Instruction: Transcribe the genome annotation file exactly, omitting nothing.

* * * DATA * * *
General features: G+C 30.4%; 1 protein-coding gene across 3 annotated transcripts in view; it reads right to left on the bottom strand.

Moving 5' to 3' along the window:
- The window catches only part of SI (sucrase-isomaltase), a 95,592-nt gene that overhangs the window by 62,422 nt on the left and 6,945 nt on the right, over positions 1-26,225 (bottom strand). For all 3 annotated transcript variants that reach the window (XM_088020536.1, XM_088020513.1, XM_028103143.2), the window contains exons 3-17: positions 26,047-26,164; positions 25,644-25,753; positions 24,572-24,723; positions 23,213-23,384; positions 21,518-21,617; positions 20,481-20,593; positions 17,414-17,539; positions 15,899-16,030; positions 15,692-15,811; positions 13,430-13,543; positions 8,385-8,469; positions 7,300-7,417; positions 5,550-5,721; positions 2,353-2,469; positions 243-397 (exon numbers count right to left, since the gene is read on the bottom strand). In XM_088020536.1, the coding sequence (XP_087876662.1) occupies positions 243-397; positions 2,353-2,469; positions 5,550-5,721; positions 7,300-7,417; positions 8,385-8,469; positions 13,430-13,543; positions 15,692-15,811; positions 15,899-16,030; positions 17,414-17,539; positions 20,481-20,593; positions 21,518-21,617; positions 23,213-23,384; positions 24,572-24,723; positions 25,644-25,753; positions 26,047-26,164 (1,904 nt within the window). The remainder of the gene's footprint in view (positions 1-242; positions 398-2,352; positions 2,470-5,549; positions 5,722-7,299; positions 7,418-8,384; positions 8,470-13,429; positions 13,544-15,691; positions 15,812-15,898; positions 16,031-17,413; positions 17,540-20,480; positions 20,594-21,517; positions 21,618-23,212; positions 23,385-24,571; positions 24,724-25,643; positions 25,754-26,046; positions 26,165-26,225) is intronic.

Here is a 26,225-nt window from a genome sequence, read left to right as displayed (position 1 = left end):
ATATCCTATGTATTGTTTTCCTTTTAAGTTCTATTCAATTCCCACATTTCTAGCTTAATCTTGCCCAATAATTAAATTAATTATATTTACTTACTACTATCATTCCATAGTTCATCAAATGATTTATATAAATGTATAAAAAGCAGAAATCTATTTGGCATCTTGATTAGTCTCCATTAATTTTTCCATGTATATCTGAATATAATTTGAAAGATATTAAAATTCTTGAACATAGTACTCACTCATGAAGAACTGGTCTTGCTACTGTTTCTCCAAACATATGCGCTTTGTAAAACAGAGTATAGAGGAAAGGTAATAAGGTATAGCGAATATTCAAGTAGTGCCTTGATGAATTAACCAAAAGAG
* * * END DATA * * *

General features: G+C 30.4%; 1 protein-coding gene across 3 annotated transcripts in view; it reads right to left on the bottom strand.

Moving 5' to 3' along the window:
- The window catches only part of SI (sucrase-isomaltase), a 95,592-nt gene that overhangs the window by 62,422 nt on the left and 6,945 nt on the right, over positions 1-26,225 (bottom strand). For all 3 annotated transcript variants that reach the window (XM_088020536.1, XM_088020513.1, XM_028103143.2), the window contains exons 3-17: positions 26,047-26,164; positions 25,644-25,753; positions 24,572-24,723; positions 23,213-23,384; positions 21,518-21,617; positions 20,481-20,593; positions 17,414-17,539; positions 15,899-16,030; positions 15,692-15,811; positions 13,430-13,543; positions 8,385-8,469; positions 7,300-7,417; positions 5,550-5,721; positions 2,353-2,469; positions 243-397 (exon numbers count right to left, since the gene is read on the bottom strand). In XM_088020536.1, the coding sequence (XP_087876662.1) occupies positions 243-397; positions 2,353-2,469; positions 5,550-5,721; positions 7,300-7,417; positions 8,385-8,469; positions 13,430-13,543; positions 15,692-15,811; positions 15,899-16,030; positions 17,414-17,539; positions 20,481-20,593; positions 21,518-21,617; positions 23,213-23,384; positions 24,572-24,723; positions 25,644-25,753; positions 26,047-26,164 (1,904 nt within the window). The remainder of the gene's footprint in view (positions 1-242; positions 398-2,352; positions 2,470-5,549; positions 5,722-7,299; positions 7,418-8,384; positions 8,470-13,429; positions 13,544-15,691; positions 15,812-15,898; positions 16,031-17,413; positions 17,540-20,480; positions 20,594-21,517; positions 21,618-23,212; positions 23,385-24,571; positions 24,724-25,643; positions 25,754-26,046; positions 26,165-26,225) is intronic.

Here is a 26,225-nt window from a genome sequence, read left to right as displayed (position 1 = left end):
ATATCCTATGTATTGTTTTCCTTTTAAGTTCTATTCAATTCCCACATTTCTAGCTTAATCTTGCCCAATAATTAAATTAATTATATTTACTTACTACTATCATTCCATAGTTCATCAAATGATTTATATAAATGTATAAAAAGCAGAAATCTATTTGGCATCTTGATTAGTCTCCATTAATTTTTCCATGTATATCTGAATATAATTTGAAAGATATTAAAATTCTTGAACATAGTACTCACTCATGAAGAACTGGTCTTGCTACTGTTTCTCCAAACATATGCGCTTTGTAAAACAGAGTATAGAGGAAAGGTAATAAGGTATAGCGAATATTCAAGTAGTGCCTTGATGAATTAACCAAAAGAG